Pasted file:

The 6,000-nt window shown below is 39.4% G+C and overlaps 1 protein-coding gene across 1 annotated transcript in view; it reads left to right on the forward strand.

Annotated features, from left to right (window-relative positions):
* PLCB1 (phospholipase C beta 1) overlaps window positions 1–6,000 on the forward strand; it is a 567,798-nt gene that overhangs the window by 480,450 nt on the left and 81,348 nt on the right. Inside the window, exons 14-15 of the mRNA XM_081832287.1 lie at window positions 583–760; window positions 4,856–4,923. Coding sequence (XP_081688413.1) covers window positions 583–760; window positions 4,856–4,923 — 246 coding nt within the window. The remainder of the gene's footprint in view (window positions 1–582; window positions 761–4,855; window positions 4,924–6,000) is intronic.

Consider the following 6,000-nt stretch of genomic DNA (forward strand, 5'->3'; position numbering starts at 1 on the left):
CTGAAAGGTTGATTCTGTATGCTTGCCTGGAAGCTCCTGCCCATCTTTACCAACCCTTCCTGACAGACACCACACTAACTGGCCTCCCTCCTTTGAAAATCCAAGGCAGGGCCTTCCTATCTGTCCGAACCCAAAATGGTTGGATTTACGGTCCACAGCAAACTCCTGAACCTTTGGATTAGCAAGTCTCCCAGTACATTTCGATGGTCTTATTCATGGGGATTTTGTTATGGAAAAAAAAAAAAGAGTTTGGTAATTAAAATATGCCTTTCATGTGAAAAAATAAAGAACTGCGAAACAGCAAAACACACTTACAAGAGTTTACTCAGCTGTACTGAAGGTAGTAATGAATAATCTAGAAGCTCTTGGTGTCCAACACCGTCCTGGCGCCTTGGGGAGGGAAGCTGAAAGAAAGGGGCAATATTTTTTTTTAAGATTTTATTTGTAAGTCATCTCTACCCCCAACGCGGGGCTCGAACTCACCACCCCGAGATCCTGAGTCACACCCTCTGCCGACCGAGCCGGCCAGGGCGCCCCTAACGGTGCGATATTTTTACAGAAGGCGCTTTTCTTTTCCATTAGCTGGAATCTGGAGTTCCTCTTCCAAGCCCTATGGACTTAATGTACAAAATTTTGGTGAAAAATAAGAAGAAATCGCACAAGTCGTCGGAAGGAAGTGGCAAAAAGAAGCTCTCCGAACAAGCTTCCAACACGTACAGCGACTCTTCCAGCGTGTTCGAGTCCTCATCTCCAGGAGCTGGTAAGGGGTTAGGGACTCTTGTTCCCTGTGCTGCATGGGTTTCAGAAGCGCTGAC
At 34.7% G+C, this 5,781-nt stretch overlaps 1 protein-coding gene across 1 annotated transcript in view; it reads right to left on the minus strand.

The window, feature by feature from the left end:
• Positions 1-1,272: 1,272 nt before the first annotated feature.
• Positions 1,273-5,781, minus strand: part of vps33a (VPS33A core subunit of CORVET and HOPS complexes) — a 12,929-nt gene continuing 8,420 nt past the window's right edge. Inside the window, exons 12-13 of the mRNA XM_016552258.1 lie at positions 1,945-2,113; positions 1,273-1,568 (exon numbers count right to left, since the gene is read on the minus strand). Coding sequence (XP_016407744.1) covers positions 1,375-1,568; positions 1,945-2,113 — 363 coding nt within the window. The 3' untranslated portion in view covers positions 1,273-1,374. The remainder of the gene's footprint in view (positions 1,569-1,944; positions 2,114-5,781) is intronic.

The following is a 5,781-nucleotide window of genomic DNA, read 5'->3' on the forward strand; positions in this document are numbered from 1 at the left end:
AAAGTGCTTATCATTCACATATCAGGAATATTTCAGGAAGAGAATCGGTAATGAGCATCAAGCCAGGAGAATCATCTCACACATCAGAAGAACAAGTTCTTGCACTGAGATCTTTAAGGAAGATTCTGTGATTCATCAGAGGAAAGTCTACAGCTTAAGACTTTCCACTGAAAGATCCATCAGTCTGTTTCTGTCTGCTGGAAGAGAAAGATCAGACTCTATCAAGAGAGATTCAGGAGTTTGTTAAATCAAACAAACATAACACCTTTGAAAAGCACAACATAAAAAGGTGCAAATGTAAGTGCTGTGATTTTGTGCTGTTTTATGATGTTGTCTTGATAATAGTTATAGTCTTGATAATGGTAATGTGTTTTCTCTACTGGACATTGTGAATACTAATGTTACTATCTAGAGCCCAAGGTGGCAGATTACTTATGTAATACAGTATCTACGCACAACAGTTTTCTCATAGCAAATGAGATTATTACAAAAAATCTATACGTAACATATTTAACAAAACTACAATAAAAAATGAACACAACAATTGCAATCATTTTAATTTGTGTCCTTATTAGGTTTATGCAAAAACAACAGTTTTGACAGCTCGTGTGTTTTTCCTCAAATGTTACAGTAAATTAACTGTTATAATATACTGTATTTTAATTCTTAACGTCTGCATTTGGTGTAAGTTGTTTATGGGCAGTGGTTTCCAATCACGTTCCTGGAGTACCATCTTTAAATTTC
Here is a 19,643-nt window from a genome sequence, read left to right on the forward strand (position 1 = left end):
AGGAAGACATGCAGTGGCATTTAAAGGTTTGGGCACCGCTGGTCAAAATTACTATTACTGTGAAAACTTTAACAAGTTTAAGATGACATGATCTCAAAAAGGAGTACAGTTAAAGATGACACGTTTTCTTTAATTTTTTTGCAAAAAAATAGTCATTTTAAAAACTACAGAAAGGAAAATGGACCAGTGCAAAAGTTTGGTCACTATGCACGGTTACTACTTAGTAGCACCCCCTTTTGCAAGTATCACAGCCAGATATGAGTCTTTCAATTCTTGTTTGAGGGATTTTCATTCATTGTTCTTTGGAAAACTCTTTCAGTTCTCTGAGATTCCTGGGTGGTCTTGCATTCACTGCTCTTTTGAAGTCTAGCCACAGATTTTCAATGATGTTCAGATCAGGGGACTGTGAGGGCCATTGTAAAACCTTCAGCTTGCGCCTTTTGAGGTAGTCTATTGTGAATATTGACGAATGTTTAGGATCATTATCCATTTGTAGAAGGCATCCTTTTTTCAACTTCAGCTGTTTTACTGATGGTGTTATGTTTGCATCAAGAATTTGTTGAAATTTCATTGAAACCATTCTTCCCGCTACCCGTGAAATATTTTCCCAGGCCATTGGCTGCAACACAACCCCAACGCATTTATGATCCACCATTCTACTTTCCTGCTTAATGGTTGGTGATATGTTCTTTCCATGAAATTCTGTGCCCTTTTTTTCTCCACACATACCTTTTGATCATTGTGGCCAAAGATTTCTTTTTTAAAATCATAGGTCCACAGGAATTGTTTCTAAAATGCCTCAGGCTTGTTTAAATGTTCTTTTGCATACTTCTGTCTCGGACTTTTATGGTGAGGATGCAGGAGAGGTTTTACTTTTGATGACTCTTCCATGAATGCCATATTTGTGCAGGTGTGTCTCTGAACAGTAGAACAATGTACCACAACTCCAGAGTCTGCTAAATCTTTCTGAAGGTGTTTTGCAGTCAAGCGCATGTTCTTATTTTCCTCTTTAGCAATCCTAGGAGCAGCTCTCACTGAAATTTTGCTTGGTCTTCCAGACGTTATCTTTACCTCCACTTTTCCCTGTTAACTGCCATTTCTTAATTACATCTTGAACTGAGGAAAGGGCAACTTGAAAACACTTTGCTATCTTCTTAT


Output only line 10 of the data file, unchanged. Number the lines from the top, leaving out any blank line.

The following is a 5,781-nucleotide window of genomic DNA, read 5'->3' on the forward strand; positions in this document are numbered from 1 at the left end: